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How to use paint to make bronze-like sculptures

Updated November 21, 2016

Bronze is a costly material and bronze sculptures are difficult to craft, due to the skills and technique -- bronze casting -- required. Plaster sculptures are easier to create and may be made to look like bronze sculptures by applying suitable paints. With ageing, bronze sculptures acquire a patina, so applying a patina may also help make your plaster sculpture look more like a bronze one.

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  1. Clean the surface of the plaster sculpture and remove any dirt or dust that may have accumulated. Use a damp cloth and allow the sculpture to dry before you start painting. Remove any stubborn dirt deposits with fine-grit sandpaper. The area needs to be clean and smooth when you paint the sculpture.

  2. Apply bronze acrylic colour on the entire surface of the sculpture. Plaster absorbs colour, so you need to apply several coats of acrylic colour to ensure that the sculpture is evenly covered with paint. Allow each coat of colour to dry before applying the next coat.

  3. Apply black tempera paint to the sculpture. This will not be the actual colour of the finished piece, but helps you create a patina. Bronze sculptures take on a patina over time and many artists add patina to begin with. A patina often adds value to a bronze piece.

  4. Wait for the black to dry partially. Scrub off the black using a soft sponge moistened in water. Wipe off more or less of the black coat of tempera, depending on the desired effect.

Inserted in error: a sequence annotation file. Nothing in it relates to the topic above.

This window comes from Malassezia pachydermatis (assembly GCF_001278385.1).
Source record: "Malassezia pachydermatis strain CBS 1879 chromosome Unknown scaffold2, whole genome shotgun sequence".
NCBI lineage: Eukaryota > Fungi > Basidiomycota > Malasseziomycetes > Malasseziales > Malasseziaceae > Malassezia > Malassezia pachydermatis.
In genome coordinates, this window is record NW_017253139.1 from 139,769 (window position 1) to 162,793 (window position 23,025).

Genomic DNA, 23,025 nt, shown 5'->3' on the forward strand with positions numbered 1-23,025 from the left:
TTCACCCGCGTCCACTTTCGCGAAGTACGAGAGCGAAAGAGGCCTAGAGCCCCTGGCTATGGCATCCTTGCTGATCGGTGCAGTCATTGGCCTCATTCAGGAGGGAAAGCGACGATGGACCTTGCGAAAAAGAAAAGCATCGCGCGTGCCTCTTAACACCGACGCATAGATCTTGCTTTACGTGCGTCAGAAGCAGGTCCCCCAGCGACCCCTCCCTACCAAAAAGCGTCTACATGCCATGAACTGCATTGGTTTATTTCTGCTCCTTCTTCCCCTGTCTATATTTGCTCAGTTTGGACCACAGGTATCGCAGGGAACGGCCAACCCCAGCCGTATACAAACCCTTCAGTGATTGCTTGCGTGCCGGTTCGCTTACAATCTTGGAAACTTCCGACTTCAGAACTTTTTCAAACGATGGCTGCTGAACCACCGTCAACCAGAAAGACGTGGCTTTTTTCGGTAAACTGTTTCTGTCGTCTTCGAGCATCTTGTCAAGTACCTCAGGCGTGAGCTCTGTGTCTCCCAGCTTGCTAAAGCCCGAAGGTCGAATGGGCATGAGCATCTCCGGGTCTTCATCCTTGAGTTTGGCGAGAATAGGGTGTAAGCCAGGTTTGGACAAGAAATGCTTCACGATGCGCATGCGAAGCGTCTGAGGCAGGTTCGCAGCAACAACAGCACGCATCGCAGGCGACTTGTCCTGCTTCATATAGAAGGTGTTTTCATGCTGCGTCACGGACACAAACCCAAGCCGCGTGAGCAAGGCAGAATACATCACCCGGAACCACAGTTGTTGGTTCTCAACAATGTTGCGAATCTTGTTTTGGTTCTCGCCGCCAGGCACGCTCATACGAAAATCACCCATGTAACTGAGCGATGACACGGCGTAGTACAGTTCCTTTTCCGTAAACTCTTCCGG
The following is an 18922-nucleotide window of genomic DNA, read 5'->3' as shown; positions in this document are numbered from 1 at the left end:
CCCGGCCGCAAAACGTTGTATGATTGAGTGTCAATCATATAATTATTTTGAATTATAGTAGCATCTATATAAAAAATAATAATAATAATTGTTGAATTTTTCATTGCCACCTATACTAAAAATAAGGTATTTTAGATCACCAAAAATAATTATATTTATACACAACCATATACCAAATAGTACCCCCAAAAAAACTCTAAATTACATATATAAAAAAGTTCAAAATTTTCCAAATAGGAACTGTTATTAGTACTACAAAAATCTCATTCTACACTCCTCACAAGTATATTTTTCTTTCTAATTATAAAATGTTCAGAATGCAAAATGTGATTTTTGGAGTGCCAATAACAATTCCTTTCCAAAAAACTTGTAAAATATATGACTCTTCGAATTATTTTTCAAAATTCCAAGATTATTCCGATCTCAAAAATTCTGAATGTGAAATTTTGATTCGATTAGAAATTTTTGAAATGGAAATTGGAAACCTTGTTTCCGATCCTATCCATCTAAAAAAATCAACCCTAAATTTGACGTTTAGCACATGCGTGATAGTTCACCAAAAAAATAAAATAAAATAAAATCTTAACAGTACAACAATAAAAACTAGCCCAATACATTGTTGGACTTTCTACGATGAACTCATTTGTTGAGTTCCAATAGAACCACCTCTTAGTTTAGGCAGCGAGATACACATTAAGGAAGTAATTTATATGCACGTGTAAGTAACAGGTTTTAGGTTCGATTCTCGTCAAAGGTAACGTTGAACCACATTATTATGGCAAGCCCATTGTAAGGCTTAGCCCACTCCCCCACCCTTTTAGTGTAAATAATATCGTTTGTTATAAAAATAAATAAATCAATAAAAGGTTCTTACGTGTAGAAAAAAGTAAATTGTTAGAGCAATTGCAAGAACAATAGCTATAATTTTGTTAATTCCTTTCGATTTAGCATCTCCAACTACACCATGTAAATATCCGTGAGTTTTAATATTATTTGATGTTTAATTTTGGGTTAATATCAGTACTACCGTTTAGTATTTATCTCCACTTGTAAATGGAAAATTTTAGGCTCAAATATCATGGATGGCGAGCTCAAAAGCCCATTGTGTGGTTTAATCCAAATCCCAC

5. Varnish the sculpture to make it look shiny. The varnish preserves the bronze-like appearance of the piece and protects the colour. Apply two or several coats of varnish until you obtain the desired shine.

  6. Tip

    Ensure the bronze on your sculpture is completely dry before you apply the black so the colours don't mix. Instead of using black, use green, which can achieve the look of bronze sculptures that are exposed to rain or chlorinated water. Use tempera paint for the black/green coat, as this is easier to wipe off than acrylic paint. If kept outdoors, recondition the sculpture every year. Sand the piece and reapply the colours; if the colours are intact, gently sand and reapply the varnish only.


    Wipe off the black/green you use to obtain the patina before it dries completely; otherwise, it may be difficult to remove.

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Things You'll Need

  • Plaster sculpture
  • Fine-grit sandpaper
  • Acrylic paints
  • Tempera paints
  • Paintbrushes
  • Sponges
  • Varnish

About the Author

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